Power of attorney – Authorization, by a written document, that one individual may act in another’s place as agent or attorney-in-fact with respect to some or all legal and financial matters. The scope of authority granted is specified in the document and may be limited by statute in some states. A power of attorney terminates on the death of the person granting the power (unless “coupled with an interest”) and may terminate on the subsequent disability of the person granting the power (unless the power is “durable” under the instrument or state law).

Probate – The court supervised process of proving the validity of a will and distributing property under the terms of the will or in accordance with a state’s intestacy law in the absence of a will.

Revocable trust – A trust created during lifetime over which the grantor reserves the right to terminate, revoke, modify, or amend.

Special needs trust – Trust established for the benefit of a disabled individual that is designed to allow him or her to be eligible for government financial aid by limiting the use of trust assets for purposes other than the beneficiary’s basic care.

Spendthrift provision – A trust provision restricting both voluntary and involuntary transfers of a beneficiary’s interest, frequently in order to protect assets from claims of the beneficiary’s creditors.

Tenancy by the entirety – A joint ownership arrangement between a husband and wife, generally with respect to real property, under which the entire property passes to the survivor at the first death and while both are alive, may not be sold without the approval of both.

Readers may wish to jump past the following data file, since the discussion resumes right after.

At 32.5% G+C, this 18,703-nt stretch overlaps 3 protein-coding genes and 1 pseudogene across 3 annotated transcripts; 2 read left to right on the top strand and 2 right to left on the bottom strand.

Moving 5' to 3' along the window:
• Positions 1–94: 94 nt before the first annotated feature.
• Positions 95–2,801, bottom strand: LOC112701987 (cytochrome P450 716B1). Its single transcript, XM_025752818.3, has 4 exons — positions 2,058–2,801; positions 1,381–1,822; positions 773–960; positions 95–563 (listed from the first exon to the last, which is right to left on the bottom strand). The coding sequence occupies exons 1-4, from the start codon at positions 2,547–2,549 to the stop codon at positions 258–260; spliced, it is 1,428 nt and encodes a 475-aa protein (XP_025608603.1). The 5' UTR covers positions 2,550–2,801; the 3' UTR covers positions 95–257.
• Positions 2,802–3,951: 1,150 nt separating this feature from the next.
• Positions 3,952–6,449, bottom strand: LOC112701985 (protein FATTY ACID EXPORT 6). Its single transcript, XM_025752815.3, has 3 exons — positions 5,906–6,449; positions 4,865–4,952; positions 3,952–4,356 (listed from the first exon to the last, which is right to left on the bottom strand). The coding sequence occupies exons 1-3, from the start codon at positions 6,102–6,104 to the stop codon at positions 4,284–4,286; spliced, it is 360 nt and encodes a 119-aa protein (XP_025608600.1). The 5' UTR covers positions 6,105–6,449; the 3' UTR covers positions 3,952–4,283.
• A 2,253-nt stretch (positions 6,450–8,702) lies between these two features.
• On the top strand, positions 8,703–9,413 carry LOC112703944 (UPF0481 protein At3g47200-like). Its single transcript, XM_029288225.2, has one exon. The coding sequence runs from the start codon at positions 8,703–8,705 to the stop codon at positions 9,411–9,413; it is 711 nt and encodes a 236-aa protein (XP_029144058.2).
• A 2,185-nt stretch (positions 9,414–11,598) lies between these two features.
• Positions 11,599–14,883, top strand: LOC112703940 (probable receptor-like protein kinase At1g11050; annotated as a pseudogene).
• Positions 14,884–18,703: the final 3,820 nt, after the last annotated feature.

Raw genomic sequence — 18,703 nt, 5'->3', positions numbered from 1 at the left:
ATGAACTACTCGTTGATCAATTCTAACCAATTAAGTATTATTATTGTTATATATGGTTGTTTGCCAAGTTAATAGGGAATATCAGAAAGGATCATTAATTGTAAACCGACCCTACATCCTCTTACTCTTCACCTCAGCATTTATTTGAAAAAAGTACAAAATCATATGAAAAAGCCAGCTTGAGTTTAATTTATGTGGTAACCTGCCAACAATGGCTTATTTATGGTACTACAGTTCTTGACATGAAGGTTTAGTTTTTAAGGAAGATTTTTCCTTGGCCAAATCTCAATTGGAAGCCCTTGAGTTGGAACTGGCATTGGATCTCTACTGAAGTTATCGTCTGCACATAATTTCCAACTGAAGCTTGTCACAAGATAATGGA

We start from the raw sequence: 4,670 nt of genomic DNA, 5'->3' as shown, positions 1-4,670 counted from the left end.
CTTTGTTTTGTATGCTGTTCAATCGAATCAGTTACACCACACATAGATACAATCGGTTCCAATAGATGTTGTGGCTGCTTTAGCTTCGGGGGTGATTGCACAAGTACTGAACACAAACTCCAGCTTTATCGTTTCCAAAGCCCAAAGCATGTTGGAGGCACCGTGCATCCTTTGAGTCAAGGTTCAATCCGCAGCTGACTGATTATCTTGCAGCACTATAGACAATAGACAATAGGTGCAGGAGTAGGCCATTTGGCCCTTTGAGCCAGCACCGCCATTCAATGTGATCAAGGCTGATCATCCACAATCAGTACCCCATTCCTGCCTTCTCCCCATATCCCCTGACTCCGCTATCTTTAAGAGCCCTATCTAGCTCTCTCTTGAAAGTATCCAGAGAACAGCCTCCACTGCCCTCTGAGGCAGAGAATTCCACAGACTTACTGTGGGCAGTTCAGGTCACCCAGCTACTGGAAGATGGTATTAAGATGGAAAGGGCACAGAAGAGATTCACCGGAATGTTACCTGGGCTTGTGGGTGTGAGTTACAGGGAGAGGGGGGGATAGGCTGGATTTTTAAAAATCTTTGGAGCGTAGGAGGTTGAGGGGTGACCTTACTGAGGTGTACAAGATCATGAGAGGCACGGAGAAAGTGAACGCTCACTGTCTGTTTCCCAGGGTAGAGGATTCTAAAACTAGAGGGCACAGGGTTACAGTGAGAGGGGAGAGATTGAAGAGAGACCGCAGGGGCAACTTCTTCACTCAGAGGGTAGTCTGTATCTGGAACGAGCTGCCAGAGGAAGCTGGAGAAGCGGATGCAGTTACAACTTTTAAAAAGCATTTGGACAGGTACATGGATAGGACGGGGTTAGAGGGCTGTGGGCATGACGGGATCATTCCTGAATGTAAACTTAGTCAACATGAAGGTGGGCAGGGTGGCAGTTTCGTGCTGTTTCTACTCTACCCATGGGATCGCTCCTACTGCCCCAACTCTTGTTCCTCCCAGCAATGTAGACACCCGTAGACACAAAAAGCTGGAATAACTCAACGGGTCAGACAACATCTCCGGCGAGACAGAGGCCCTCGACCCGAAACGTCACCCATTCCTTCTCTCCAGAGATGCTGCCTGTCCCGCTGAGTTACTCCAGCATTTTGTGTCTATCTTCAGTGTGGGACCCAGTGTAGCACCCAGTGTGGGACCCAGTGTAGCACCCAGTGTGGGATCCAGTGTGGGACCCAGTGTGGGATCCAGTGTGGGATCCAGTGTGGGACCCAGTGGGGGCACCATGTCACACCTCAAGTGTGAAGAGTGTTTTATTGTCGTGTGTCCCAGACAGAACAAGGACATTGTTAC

Tenancy in common – A co-ownership arrangement under which each owner possesses rights and ownership of an undivided interest in the property, which may be sold or transferred by gift during lifetime or at death.

Testamentary trust – A trust established in a person’s will to come into operation after the will has been probated and the assets have been distributed to it in accordance with the terms of the will.

Transfer on death designation – A beneficiary designation for a financial account (and in some states, for real estate) that automatically passes title to the assets at death to a named individual or revocable trust without probate. Frequently referred to as a TOD (transfer on death) or POD (payable on death) designation.

Trustee – The individual or bank or trust company designated to hold and administer trust property (also generally referred to as a “fiduciary”). The term usually includes original (initial),

additional, and successor trustees. A trustee has the duty to act in the best interests of the trust and its beneficiaries and in accordance with the terms of the trust instrument. A trustee must act personally (unless delegation is expressly permitted in the trust instrument), with the exception of certain administrative functions.

Will – A writing specifying the beneficiaries who are to inherit the testator’s assets and naming a representative to administer the estate and be responsible for distributing the assets to the beneficiaries.